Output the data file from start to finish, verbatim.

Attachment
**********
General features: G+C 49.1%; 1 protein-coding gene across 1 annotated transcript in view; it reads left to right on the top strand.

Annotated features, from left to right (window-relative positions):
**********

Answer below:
General features: G+C 49.1%; 1 protein-coding gene across 1 annotated transcript in view; it reads left to right on the top strand.

Annotated features, from left to right (window-relative positions):